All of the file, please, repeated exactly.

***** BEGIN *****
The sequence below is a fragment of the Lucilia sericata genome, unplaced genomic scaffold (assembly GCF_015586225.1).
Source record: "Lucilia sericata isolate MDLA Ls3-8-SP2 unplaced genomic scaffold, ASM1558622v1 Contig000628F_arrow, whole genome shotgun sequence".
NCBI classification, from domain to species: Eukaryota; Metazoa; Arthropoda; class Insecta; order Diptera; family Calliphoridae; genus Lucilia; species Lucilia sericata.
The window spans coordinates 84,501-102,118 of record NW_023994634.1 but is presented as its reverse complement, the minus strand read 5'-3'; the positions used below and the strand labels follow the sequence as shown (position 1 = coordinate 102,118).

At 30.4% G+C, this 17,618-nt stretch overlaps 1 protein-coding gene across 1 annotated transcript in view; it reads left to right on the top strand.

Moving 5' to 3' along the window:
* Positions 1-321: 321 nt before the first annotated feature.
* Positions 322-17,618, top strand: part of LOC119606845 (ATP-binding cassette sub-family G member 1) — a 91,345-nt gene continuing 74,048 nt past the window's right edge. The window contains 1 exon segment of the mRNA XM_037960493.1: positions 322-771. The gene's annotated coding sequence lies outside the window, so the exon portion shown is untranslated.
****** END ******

The sequence below is a fragment of the Lucilia sericata genome, unplaced genomic scaffold (assembly GCF_015586225.1).
Source record: "Lucilia sericata isolate MDLA Ls3-8-SP2 unplaced genomic scaffold, ASM1558622v1 Contig000628F_arrow, whole genome shotgun sequence".
NCBI classification, from domain to species: Eukaryota; Metazoa; Arthropoda; class Insecta; order Diptera; family Calliphoridae; genus Lucilia; species Lucilia sericata.
The window spans coordinates 84,501-102,118 of record NW_023994634.1 but is presented as its reverse complement, the minus strand read 5'-3'; the positions used below and the strand labels follow the sequence as shown (position 1 = coordinate 102,118).

At 30.4% G+C, this 17,618-nt stretch overlaps 1 protein-coding gene across 1 annotated transcript in view; it reads left to right on the top strand.

Moving 5' to 3' along the window:
* Positions 1-321: 321 nt before the first annotated feature.
* Positions 322-17,618, top strand: part of LOC119606845 (ATP-binding cassette sub-family G member 1) — a 91,345-nt gene continuing 74,048 nt past the window's right edge. The window contains 1 exon segment of the mRNA XM_037960493.1: positions 322-771. The gene's annotated coding sequence lies outside the window, so the exon portion shown is untranslated.